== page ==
Researchers have even recorded behaviors unique to the two remaining species. A report published in 2003 by an orangutan behavior study group states: "In parts of Borneo, orangutans use handfuls of leaves as napkins, wiping leftover food from their chins. Orangutans in parts of Sumatra, conversely, use leaves as gloves, helping them handle spiny fruits and branches, or as seat cushions in spiny trees."


At the Bohorok Orangutan Center in Northern Sumatra, the first center of its kind working towards the preservation of the Sumatran orangutan and its habitat, staff and volunteers care for formerly captive orangutans, reintroducing many into the wild. A visit in 1987 by Bowen spurred her to volunteer in 1989 and later continue her work toward protecting orangutans as president of SOS.

Through its partnership with AMERICAN FORESTS, SOS works with local indigenous community members to replant thousands of seedlings in deforested areas. A total of 42,000 mangrove and hardwood seedlings will be planted to restore forests as well as coastal mangrove forests in the wake of the 2004 tsunami.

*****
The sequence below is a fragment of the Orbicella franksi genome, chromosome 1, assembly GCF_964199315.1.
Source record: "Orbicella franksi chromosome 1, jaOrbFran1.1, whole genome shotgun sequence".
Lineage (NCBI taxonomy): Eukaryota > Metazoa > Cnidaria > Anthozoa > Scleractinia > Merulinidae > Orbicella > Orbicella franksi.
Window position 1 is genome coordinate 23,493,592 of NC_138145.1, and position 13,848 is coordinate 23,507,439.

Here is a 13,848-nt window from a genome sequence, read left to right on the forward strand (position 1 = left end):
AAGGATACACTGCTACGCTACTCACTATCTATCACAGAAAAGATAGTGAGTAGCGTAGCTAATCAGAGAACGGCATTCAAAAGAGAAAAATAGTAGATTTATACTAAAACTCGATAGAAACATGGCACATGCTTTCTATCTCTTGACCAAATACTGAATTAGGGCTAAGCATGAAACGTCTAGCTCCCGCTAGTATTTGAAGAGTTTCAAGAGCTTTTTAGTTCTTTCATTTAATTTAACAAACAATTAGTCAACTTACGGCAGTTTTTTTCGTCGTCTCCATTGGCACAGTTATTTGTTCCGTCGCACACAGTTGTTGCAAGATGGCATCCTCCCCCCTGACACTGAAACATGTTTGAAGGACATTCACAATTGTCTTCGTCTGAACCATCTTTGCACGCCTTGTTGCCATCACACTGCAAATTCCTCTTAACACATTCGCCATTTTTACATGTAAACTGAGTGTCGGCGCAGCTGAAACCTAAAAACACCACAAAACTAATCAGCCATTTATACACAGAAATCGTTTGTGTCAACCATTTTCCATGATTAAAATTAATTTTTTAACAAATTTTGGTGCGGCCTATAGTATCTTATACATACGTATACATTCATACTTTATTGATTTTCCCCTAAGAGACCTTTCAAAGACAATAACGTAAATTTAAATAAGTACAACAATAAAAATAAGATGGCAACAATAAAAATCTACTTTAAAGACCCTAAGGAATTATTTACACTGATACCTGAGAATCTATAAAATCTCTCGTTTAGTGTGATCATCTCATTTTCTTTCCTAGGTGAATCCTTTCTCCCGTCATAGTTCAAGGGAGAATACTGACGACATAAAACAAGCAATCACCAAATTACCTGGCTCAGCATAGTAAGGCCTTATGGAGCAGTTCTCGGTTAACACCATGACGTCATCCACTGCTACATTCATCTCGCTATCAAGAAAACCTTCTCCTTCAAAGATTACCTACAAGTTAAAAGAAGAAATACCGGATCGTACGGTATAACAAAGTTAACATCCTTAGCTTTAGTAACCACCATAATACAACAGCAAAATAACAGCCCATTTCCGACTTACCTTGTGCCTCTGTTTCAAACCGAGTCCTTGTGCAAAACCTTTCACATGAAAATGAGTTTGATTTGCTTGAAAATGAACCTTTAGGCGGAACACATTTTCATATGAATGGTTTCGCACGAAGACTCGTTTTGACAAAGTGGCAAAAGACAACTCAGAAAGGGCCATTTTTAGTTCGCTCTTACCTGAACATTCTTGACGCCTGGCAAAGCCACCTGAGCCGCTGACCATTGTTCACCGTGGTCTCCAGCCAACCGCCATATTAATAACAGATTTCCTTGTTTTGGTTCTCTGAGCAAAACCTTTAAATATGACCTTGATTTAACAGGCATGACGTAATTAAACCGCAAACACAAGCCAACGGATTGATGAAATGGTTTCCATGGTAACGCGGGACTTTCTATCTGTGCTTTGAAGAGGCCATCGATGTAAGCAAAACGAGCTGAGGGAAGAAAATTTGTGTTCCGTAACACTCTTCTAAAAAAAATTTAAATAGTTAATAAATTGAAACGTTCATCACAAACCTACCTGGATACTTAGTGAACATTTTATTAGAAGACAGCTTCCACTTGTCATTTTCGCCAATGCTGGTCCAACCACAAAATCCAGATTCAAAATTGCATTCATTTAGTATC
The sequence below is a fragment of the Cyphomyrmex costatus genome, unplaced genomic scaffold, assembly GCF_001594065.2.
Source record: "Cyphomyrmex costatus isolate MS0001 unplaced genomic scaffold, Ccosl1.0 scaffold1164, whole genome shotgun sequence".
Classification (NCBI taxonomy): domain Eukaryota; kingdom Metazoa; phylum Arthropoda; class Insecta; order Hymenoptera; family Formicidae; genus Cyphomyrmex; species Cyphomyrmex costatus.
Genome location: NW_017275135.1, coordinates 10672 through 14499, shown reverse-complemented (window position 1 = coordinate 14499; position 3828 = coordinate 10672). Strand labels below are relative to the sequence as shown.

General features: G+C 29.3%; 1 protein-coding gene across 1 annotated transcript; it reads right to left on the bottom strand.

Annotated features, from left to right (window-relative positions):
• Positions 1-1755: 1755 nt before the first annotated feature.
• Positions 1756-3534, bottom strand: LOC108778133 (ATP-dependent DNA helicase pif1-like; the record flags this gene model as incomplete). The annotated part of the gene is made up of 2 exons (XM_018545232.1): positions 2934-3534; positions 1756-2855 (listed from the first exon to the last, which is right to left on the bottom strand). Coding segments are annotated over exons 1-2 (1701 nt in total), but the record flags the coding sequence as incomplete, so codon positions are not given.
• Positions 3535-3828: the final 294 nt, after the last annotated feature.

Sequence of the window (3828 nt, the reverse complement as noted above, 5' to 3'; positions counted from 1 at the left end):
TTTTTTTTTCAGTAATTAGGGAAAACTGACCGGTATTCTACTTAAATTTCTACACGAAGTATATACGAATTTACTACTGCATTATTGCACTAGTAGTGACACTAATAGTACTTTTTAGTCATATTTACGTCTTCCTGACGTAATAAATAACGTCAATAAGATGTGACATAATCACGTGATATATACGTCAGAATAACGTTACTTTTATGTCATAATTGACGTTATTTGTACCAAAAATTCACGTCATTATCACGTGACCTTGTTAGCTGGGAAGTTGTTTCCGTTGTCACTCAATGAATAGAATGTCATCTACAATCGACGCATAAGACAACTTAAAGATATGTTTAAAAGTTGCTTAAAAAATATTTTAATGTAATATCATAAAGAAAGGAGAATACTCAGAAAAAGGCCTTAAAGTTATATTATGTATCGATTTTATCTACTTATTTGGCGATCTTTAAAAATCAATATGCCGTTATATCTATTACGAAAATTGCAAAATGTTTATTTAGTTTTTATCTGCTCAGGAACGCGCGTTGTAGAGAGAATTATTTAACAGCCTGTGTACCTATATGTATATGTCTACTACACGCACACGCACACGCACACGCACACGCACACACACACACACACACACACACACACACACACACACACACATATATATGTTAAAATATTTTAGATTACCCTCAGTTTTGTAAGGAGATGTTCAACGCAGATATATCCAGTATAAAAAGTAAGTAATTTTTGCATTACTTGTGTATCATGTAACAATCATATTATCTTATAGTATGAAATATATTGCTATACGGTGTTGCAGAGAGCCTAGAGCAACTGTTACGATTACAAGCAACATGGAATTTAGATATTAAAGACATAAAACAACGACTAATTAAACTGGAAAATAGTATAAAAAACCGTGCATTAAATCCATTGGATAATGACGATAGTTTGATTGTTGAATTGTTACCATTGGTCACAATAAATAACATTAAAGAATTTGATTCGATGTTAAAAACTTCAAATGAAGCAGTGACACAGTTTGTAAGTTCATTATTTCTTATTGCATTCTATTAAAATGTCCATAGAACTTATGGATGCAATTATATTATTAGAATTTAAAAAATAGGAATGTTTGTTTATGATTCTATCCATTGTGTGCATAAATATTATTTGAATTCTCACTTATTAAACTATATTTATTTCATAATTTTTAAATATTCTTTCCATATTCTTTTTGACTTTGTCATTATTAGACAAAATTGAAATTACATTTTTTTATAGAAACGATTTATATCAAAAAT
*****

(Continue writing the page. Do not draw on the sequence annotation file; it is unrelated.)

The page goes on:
Since orangutans spend most of their lives in trees, these reforestation efforts are crucial to their survival. The SOS-OIC Nursery and Replanting Project is the first major tree-planting program in the region.

First, nursery houses are built from bamboo and netting screens to allow seedlings to propagate and grow. Community members then are taught to maintain the nurseries and seedlings; they also learn important environmental education and conservation principles. Once the seedlings are ready, community members will plant and maintain them.

On Borneo, where one of the largest remaining areas of forestland and orangutan habitat in Southeast Asia exists, a two-year reforestation project in the Supu Forest Reserve will focus on reforesting the Lower Kinabatangan River of Sabah, Malaysia, restoring the reserve's forest and wildlife resources.

Over the last 30 years, 90 percent of the land along the Lower Kinabatangan has been logged and used for agriculture, primarily for palm oil plantations. Palm oil is found in many everyday products such as chocolate, margarine, ice cream, toothpaste and soap. Indonesia and Malaysia are both major exporters of palm oil, and the current climate in both countries favors expanding land for this agricultural commodity over properly managing and preserving remaining forestland.